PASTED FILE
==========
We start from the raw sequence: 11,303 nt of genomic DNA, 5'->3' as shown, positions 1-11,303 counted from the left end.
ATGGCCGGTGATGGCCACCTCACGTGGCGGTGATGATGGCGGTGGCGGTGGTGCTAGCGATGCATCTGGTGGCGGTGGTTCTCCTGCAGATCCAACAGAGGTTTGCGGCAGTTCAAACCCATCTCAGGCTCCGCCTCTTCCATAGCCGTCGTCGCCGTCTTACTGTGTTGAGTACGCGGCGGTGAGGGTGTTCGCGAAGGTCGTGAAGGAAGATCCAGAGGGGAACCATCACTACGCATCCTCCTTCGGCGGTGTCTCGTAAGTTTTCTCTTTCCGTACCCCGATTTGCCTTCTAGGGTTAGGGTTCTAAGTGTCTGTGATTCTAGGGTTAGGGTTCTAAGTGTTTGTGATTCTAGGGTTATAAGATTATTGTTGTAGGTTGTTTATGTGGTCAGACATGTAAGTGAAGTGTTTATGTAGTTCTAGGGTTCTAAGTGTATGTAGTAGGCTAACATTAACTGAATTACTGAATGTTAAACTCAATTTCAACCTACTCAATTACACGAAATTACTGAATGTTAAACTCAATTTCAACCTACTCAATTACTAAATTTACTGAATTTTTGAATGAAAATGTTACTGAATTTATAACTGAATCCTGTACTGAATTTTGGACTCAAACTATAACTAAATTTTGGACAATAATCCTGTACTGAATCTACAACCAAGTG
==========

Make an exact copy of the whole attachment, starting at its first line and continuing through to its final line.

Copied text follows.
We start from the raw sequence: 11,303 nt of genomic DNA, 5'->3' as shown, positions 1-11,303 counted from the left end.
ATGGCCGGTGATGGCCACCTCACGTGGCGGTGATGATGGCGGTGGCGGTGGTGCTAGCGATGCATCTGGTGGCGGTGGTTCTCCTGCAGATCCAACAGAGGTTTGCGGCAGTTCAAACCCATCTCAGGCTCCGCCTCTTCCATAGCCGTCGTCGCCGTCTTACTGTGTTGAGTACGCGGCGGTGAGGGTGTTCGCGAAGGTCGTGAAGGAAGATCCAGAGGGGAACCATCACTACGCATCCTCCTTCGGCGGTGTCTCGTAAGTTTTCTCTTTCCGTACCCCGATTTGCCTTCTAGGGTTAGGGTTCTAAGTGTCTGTGATTCTAGGGTTAGGGTTCTAAGTGTTTGTGATTCTAGGGTTATAAGATTATTGTTGTAGGTTGTTTATGTGGTCAGACATGTAAGTGAAGTGTTTATGTAGTTCTAGGGTTCTAAGTGTATGTAGTAGGCTAACATTAACTGAATTACTGAATGTTAAACTCAATTTCAACCTACTCAATTACACGAAATTACTGAATGTTAAACTCAATTTCAACCTACTCAATTACTAAATTTACTGAATTTTTGAATGAAAATGTTACTGAATTTATAACTGAATCCTGTACTGAATTTTGGACTCAAACTATAACTAAATTTTGGACAATAATCCTGTACTGAATCTACAACCAAGTG